Calculating the Premium Wage for Missed Meal/Rest BreaksJul 21, 2021
By Nicholas Grether, Esq., The Maloney Firm, APC
When an employer does not provide an employee a proper meal or rest break, California law requires that “the employer shall pay the employee one additional hour of pay at the employee’s regular rate of compensation.” Labor Code section 226.7(c). This additional hour is known as a premium wage, but how does an employer calculate the regular rate of compensation? On July 15, 2021, the California Supreme Court in Ferra v. Loews Hollywood Hotel, S259172, explained that the term “regular rate of compensation” for a premium wage has the same meaning as “regular rate of pay” for calculating overtime. What does this mean for employers?
The regular rate of pay/compensation includes hourly earnings, salary, piecework earnings, flat sum bonuses, commissions, and any other non-discretionary income. As an example, if an employer gives a $100 bonus for working on the weekend, that has to be included in the regular rate, because that bonus would be additional wages earned by the employee for their work. These calculations would have to be made for each workweek.
If in the example above, let’s assume the employee works 8 hours per day, 5 days a week, and earns $15.00 per hour. The employee would earn $700 in a given week ($15 x 8 hours per day x 5 days per week = $600 + $100 nondiscretionary bonus). Divide $700 by the number of hours worked in the workweek (40), which results in $17.50 per hour as the regular rate of pay or compensation. If during the workweek, the employee missed one meal break and had one rest break cut shorter than 10 minutes, the employee would be entitled 2 premium wage payments at $17.50 each at the regular rate, not the employee’s base rate of $15.00.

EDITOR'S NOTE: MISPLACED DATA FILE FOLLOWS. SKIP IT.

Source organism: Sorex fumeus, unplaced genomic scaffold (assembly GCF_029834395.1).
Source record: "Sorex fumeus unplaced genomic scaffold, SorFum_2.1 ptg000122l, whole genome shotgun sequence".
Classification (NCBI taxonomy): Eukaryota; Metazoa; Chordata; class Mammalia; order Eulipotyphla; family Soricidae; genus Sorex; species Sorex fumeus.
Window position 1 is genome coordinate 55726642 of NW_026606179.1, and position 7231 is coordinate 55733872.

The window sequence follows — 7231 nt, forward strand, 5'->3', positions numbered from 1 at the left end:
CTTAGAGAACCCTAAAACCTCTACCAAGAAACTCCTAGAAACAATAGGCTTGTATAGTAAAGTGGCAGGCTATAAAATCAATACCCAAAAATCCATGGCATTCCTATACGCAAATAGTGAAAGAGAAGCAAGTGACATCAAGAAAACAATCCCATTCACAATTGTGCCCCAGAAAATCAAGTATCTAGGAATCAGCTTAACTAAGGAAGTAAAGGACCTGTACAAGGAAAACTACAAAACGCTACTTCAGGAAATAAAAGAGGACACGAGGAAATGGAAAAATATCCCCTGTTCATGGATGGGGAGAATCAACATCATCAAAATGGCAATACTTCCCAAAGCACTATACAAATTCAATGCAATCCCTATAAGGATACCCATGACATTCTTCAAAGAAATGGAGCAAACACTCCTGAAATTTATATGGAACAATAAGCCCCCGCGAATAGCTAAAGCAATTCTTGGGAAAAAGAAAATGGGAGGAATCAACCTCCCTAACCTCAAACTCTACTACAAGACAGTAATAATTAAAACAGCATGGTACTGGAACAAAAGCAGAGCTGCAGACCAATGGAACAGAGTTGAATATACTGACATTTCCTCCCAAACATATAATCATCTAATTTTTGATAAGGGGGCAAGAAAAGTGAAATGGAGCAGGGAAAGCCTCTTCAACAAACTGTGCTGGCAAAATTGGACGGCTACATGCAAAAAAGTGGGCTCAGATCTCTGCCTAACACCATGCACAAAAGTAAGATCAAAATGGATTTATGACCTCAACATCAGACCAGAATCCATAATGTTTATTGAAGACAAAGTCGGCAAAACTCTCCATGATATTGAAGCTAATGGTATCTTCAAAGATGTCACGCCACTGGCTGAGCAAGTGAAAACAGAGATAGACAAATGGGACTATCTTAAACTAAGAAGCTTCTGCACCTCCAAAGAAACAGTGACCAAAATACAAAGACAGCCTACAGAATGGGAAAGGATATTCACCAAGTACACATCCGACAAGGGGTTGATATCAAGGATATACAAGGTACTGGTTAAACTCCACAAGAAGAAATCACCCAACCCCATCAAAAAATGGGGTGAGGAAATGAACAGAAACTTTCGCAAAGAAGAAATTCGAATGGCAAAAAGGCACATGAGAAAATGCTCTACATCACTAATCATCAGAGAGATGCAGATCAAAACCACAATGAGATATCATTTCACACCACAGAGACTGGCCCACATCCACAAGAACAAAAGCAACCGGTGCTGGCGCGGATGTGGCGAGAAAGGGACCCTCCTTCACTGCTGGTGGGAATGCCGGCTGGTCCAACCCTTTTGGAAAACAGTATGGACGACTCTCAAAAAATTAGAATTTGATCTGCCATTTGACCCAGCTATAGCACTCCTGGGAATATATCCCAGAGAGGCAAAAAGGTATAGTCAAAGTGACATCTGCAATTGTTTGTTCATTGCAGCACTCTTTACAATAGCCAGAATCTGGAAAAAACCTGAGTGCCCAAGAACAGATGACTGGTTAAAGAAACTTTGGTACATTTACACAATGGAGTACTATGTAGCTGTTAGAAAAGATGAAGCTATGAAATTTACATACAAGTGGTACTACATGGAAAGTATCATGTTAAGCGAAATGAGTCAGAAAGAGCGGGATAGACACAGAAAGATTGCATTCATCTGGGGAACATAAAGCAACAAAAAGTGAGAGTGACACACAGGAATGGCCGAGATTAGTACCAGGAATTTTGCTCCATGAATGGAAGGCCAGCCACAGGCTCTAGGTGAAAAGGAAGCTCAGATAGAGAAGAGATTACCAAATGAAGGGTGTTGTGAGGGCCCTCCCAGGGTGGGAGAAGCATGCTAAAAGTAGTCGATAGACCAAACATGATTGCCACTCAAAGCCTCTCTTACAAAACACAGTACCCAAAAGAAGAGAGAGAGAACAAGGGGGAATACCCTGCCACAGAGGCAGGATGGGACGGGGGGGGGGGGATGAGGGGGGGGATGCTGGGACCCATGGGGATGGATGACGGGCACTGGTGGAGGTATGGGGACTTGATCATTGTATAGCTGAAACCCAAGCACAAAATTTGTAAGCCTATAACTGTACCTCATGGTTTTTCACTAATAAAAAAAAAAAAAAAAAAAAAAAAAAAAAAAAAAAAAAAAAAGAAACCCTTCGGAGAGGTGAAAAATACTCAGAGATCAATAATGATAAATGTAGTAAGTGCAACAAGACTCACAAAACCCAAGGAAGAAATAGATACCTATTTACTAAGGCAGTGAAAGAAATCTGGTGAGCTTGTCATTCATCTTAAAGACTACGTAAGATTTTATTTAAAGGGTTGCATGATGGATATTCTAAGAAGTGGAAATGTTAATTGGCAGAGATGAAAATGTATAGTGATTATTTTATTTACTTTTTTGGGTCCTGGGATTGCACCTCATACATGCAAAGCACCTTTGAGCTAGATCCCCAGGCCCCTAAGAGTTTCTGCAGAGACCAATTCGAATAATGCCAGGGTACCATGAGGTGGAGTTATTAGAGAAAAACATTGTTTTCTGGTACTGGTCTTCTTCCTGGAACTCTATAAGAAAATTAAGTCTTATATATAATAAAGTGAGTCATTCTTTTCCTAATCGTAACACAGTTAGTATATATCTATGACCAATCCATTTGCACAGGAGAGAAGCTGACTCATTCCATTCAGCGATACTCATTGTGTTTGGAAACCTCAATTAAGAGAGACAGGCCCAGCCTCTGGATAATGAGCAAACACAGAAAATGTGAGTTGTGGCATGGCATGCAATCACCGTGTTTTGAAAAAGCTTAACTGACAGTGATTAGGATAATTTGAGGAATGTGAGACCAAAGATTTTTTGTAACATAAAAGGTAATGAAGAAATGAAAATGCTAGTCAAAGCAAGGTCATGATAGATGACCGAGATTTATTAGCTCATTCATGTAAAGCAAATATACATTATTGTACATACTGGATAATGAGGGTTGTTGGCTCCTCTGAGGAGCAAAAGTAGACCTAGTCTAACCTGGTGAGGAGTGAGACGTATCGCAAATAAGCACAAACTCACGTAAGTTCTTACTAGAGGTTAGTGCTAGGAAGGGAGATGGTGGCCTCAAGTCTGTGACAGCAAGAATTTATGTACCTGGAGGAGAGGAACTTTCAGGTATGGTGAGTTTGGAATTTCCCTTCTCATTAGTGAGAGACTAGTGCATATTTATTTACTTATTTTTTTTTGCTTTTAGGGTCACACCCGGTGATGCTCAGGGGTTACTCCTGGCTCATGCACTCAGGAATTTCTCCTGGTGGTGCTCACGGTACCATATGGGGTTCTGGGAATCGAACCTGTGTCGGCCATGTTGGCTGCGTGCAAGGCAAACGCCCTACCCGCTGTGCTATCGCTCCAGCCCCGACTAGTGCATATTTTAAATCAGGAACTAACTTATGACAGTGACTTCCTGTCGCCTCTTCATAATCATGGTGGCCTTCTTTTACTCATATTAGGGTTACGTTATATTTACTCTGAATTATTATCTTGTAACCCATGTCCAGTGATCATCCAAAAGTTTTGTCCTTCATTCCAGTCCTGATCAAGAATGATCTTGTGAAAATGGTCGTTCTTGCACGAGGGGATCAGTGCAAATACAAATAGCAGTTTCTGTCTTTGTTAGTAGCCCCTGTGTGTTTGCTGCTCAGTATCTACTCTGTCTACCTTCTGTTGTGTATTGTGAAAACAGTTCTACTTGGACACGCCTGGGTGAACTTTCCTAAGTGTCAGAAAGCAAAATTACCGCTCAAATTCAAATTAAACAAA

What Can Employers Do?
Given that this method of calculating the premium wage can only increase potential exposure for meal and rest break violations, employers should ensure they have policies and procedures in place to prevent violations and when appropriate pay the appropriate meal or break premium to the employee. The Court found that this ruling should apply retroactively, so employers should audit their payments of premium wages to determine if there is potential liability for underpayment. Of course, providing proper meal and rest breaks to employees ensures that they are properly rested and serves as the best defense to such claims. Employer should also examine their policies and practices for making additional payments beyond base wages to hourly employees. Clear communication about which payments are discretionary or nondiscretionary will assist in calculating premium wages properly and defending against any lawsuits.
About the Author:
Nicholas Grether is an employment attorney in the Employment Law Department at The Maloney Firm, APC. If you have questions regarding this article, contact Nicholas Grether at firstname.lastname@example.org.